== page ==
Two Sudans reach new deal on Abyei (14/09/2011)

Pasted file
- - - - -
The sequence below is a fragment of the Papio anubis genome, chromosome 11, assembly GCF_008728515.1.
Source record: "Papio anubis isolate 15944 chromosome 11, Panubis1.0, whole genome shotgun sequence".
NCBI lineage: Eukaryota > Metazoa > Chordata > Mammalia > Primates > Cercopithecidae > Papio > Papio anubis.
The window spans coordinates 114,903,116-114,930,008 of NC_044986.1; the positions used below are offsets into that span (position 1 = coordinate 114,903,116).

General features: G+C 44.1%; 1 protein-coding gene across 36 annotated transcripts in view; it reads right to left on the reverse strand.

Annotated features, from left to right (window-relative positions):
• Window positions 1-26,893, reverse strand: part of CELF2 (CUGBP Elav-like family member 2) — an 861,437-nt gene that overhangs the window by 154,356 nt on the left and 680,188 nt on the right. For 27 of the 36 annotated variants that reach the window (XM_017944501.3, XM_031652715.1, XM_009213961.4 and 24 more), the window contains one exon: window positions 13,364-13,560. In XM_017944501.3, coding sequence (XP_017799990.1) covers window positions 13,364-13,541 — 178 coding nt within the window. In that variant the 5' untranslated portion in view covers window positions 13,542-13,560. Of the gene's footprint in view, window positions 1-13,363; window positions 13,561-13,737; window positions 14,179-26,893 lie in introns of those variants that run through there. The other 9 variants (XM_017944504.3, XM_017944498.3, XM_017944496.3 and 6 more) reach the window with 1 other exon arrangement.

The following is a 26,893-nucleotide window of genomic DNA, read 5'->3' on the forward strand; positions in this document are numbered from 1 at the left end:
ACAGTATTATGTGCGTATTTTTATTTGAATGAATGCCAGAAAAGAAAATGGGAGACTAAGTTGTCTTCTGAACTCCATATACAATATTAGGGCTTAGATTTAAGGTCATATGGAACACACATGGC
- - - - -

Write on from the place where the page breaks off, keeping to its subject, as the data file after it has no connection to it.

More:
The governments of the rival Sudans struck a new agreement Thursday to withdraw their troops from the flashpoint border region of Abyei where UN forces are now in place, UN officials said. But while welcoming the accord, Security Council members raised new concerns about Sudan where conflict in South Kordofan and Blue Nile states and deadlock in the Darfur war have added to fears of a growing crisis. Khartoum government forces occupied Abyei in May and more than 110,000 people fled their homes to South Sudan, which also claims the border region. The Sudanese and South Sudanese governments reached the latest accord during talks in Addis Ababa, Edmond Mulet, UN assistant secretary general for peacekeeping, told reporters after a Security Council meeting on Sudan. The accord was brokered by an African Union mediation panel led by former South African president Thabo Mbeki, Mulet said. "They have agreed that between September 11 and 30 there is going to be a redeployment or withdrawal of the troops" from Abyei by both sides, he said. Sudan had previously agreed to withdraw its troops when UN peacekeepers arrived. The UN force of more than 1,700 Ethiopian troops have been in Abyei for several weeks but Khartoum had kept their forces there. Some South Sudan troops have also remained in the territory. Britain's UN ambassador Mark Lyall Grant said that the Abyei accord was encouraging but added: "Nonetheless we are deeply concerned about a number of issues over South Sudan and Sudan." Lyall Grant and Germany's ambassador Peter Wittig said the UN Security Council would have to pay greater attention to Sudan in coming weeks. Both said the 15-nation council should avoid separate talks on the individual conflicts in Sudan and increase general pressure on the Sudan government and South Sudan to reduce tensions.